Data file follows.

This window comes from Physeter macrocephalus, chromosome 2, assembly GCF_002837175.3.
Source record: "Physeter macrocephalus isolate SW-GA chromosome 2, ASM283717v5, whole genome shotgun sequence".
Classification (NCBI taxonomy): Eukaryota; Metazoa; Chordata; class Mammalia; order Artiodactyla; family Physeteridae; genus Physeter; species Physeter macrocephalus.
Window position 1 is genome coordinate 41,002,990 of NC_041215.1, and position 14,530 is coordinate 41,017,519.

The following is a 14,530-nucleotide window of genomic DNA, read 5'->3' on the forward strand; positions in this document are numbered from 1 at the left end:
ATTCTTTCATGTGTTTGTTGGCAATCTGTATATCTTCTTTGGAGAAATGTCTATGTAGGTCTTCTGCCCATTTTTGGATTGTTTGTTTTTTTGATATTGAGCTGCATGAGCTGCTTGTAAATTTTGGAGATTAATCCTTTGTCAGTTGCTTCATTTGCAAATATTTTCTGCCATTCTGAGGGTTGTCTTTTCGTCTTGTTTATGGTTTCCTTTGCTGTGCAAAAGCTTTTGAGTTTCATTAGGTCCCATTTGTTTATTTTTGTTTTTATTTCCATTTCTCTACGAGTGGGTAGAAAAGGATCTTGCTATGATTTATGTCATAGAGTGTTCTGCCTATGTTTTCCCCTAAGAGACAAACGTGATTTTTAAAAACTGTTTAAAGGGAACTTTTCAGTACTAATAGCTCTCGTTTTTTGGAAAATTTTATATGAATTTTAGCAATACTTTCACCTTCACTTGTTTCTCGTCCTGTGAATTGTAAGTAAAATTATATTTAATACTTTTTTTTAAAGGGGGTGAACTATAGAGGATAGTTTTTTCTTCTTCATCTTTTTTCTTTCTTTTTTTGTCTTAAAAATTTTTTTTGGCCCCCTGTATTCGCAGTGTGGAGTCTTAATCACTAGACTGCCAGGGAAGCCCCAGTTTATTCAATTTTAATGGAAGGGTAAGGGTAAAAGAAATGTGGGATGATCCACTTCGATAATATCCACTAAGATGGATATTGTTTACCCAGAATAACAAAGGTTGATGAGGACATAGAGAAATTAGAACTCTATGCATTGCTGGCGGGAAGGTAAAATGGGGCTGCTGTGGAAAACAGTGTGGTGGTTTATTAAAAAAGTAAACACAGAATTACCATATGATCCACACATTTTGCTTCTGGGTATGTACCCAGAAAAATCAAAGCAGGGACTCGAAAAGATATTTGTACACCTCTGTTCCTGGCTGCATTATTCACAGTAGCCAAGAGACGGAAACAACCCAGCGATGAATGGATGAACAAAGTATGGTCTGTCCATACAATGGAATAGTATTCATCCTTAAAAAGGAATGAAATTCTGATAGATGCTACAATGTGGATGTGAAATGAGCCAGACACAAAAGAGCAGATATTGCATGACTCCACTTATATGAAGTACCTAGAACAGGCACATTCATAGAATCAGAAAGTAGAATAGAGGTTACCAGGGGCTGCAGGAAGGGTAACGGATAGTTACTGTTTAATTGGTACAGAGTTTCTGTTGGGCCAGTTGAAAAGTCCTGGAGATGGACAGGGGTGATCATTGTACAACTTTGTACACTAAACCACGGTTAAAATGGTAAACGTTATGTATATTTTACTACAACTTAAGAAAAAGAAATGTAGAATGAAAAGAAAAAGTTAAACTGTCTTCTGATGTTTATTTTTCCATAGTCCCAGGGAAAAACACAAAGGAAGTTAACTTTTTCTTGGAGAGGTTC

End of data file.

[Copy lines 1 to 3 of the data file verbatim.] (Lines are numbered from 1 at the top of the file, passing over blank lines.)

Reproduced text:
This window comes from Physeter macrocephalus, chromosome 2, assembly GCF_002837175.3.
Source record: "Physeter macrocephalus isolate SW-GA chromosome 2, ASM283717v5, whole genome shotgun sequence".
Classification (NCBI taxonomy): Eukaryota; Metazoa; Chordata; class Mammalia; order Artiodactyla; family Physeteridae; genus Physeter; species Physeter macrocephalus.